In response to Colin McKay’s comment on my last post, I felt impelled to put up this detail of the TRL shirt I was wearing at the PE shoot.

Being the ironic scamp that I am 😉 , I had altered the shirt when I first bought it. (In the original picture, it’s hard to see the alteration–a letter ‘L’ in red marker after the word ‘trivia,’ so no slight on Colin for not having noticed it!)

The interesting thing here is how strongly these kinds of details–T-shirts, logos, cultural touchpoints–broadcast messages, and how easily the messaging can get confused if all the details are not available.

The complexity of messaging and the importance of small details is something worth thinking about in the context of ethnographic research. In any given observation or interaction, are enough of the crucial details coming across? Is the context clear? Are there layers of meaning?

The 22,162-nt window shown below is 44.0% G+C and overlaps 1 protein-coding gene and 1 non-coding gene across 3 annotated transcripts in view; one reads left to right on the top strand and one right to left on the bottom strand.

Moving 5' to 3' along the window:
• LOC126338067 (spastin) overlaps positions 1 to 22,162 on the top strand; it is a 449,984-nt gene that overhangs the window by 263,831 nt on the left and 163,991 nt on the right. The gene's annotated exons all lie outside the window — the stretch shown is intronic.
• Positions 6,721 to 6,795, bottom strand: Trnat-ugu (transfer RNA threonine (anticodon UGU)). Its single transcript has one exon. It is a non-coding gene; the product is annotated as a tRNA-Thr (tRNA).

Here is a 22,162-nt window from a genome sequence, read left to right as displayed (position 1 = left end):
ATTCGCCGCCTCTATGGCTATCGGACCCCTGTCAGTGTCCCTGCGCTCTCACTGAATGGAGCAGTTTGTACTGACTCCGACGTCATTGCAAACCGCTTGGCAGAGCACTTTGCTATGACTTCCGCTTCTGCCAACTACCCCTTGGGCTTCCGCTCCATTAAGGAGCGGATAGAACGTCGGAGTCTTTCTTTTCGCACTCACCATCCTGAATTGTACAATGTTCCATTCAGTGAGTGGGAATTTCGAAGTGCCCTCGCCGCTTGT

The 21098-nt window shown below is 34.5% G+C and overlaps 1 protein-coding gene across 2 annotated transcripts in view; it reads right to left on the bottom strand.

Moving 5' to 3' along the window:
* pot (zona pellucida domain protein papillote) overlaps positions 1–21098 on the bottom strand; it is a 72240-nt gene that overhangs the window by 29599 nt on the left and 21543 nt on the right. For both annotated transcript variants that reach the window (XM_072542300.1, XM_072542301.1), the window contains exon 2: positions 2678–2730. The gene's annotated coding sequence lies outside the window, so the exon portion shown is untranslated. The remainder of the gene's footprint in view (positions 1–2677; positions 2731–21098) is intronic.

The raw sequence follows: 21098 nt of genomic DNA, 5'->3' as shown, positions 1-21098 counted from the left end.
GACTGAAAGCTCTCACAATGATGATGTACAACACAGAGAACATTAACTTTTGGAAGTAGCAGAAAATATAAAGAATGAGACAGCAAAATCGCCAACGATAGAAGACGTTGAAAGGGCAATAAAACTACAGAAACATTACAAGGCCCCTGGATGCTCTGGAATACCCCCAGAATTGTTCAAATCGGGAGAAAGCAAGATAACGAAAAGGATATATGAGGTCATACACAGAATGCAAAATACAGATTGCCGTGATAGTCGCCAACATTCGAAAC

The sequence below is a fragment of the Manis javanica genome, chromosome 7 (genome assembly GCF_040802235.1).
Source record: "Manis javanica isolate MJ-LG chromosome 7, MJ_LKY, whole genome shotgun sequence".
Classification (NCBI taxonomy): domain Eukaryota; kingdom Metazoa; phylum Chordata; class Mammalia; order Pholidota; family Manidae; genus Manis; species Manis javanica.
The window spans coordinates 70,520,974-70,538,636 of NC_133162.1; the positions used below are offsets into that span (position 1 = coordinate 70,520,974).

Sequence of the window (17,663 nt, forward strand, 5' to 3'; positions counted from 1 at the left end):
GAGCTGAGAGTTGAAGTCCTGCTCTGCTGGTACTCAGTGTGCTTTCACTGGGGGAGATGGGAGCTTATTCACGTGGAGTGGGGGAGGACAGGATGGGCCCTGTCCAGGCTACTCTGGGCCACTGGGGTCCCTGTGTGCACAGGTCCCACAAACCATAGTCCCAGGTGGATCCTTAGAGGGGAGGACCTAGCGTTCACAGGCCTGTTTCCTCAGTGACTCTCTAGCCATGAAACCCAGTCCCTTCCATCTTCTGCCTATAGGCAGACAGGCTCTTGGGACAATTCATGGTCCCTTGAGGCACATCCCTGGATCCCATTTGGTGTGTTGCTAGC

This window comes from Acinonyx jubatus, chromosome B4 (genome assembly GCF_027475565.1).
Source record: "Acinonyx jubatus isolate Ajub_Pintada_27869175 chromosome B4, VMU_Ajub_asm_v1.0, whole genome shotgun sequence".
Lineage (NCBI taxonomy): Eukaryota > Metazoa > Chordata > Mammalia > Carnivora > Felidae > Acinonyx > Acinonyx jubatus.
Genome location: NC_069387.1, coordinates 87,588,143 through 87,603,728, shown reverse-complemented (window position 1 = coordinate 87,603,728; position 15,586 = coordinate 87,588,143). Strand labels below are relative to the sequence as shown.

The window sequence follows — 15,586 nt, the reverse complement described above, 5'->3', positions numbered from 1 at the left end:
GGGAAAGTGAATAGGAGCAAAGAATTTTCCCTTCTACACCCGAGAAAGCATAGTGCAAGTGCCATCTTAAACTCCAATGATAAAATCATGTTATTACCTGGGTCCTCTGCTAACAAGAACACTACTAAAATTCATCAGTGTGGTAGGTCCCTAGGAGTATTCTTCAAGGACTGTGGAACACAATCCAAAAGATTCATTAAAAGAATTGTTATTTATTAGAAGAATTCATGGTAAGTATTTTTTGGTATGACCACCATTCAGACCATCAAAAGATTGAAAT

In order to parse what are actual data and what are our own ideas triggered by real world phenomena (which are an important but different kind of artifact), it’s so essential to surface, probe and challenge our interpretations and assumptions.

This probing and clarifying-the separation of observation, analysis, and synthesis–is a significant piece of what makes conducting ethnographic research different from simply going out and watching people.


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